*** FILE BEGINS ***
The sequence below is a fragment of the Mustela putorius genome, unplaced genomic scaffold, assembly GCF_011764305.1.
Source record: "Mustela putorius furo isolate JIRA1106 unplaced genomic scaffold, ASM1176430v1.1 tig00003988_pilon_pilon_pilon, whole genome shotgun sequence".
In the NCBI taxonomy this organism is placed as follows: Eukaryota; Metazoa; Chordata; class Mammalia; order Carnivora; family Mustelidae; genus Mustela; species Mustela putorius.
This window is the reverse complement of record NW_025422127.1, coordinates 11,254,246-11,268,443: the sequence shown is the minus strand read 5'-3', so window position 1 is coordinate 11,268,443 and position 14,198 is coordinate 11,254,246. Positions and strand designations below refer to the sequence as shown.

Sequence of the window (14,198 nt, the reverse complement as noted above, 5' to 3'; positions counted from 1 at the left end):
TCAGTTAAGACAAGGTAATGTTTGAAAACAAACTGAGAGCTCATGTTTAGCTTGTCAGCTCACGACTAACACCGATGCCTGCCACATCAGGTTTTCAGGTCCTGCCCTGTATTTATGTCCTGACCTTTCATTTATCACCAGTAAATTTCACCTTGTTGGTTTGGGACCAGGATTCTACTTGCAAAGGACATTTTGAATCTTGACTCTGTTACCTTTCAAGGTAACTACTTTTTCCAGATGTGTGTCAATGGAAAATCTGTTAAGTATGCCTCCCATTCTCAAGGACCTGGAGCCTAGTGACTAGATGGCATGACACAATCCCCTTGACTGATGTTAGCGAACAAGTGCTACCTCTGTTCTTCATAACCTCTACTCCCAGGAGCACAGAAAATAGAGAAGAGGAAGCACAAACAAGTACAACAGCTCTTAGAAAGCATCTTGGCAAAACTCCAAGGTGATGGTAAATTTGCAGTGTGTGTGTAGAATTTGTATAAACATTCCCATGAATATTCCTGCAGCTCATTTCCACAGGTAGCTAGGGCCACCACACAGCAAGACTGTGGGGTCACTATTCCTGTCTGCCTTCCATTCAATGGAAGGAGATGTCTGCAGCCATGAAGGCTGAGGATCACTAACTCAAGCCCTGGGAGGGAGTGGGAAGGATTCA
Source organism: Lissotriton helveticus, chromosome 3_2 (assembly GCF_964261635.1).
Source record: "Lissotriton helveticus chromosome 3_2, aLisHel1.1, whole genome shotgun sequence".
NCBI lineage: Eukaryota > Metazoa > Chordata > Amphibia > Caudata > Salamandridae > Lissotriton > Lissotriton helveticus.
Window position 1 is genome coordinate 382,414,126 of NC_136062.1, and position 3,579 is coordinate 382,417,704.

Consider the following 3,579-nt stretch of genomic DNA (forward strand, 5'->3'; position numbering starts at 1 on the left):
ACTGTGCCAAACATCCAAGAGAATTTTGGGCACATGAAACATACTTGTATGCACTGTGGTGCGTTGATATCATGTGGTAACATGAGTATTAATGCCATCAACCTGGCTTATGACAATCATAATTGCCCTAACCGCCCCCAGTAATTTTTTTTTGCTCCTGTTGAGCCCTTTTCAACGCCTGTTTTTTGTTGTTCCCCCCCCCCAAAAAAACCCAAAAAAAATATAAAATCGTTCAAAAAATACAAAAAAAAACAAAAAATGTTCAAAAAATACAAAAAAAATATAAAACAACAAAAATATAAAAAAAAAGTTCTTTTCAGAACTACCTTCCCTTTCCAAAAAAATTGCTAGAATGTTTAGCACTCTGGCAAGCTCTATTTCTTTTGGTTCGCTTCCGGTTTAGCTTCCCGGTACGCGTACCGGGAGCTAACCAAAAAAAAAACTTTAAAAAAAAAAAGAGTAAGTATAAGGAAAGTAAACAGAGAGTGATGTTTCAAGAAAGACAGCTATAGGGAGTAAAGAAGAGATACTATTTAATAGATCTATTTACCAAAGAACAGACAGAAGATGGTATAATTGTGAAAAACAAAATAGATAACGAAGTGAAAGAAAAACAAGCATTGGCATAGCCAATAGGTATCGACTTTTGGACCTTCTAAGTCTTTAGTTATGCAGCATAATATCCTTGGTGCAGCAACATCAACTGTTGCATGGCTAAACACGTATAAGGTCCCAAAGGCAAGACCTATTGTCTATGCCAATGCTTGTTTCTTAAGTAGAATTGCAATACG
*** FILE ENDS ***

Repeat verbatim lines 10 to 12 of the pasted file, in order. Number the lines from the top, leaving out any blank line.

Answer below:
Window position 1 is genome coordinate 382,414,126 of NC_136062.1, and position 3,579 is coordinate 382,417,704.

Consider the following 3,579-nt stretch of genomic DNA (forward strand, 5'->3'; position numbering starts at 1 on the left):
ACTGTGCCAAACATCCAAGAGAATTTTGGGCACATGAAACATACTTGTATGCACTGTGGTGCGTTGATATCATGTGGTAACATGAGTATTAATGCCATCAACCTGGCTTATGACAATCATAATTGCCCTAACCGCCCCCAGTAATTTTTTTTTGCTCCTGTTGAGCCCTTTTCAACGCCTGTTTTTTGTTGTTCCCCCCCCCCAAAAAAACCCAAAAAAAATATAAAATCGTTCAAAAAATACAAAAAAAAACAAAAAATGTTCAAAAAATACAAAAAAAATATAAAACAACAAAAATATAAAAAAAAAGTTCTTTTCAGAACTACCTTCCCTTTCCAAAAAAATTGCTAGAATGTTTAGCACTCTGGCAAGCTCTATTTCTTTTGGTTCGCTTCCGGTTTAGCTTCCCGGTACGCGTACCGGGAGCTAACCAAAAAAAAAACTTTAAAAAAAAAAAGAGTAAGTATAAGGAAAGTAAACAGAGAGTGATGTTTCAAGAAAGACAGCTATAGGGAGTAAAGAAGAGATACTATTTAATAGATCTATTTACCAAAGAACAGACAGAAGATGGTATAATTGTGAAAAACAAAATAGATAACGAAGTGAAAGAAAAACAAGCATTGGCATAGCCAATAGGTATCGACTTTTGGACCTTCTAAGTCTTTAGTTATGCAGCATAATATCCTTGGTGCAGCAACATCAACTGTTGCATGGCTAAACACGTATAAGGTCCCAAAGGCAAGACCTATTGTCTATGCCAATGCTTGTTTCTTAAGTAGAATTGCAATACG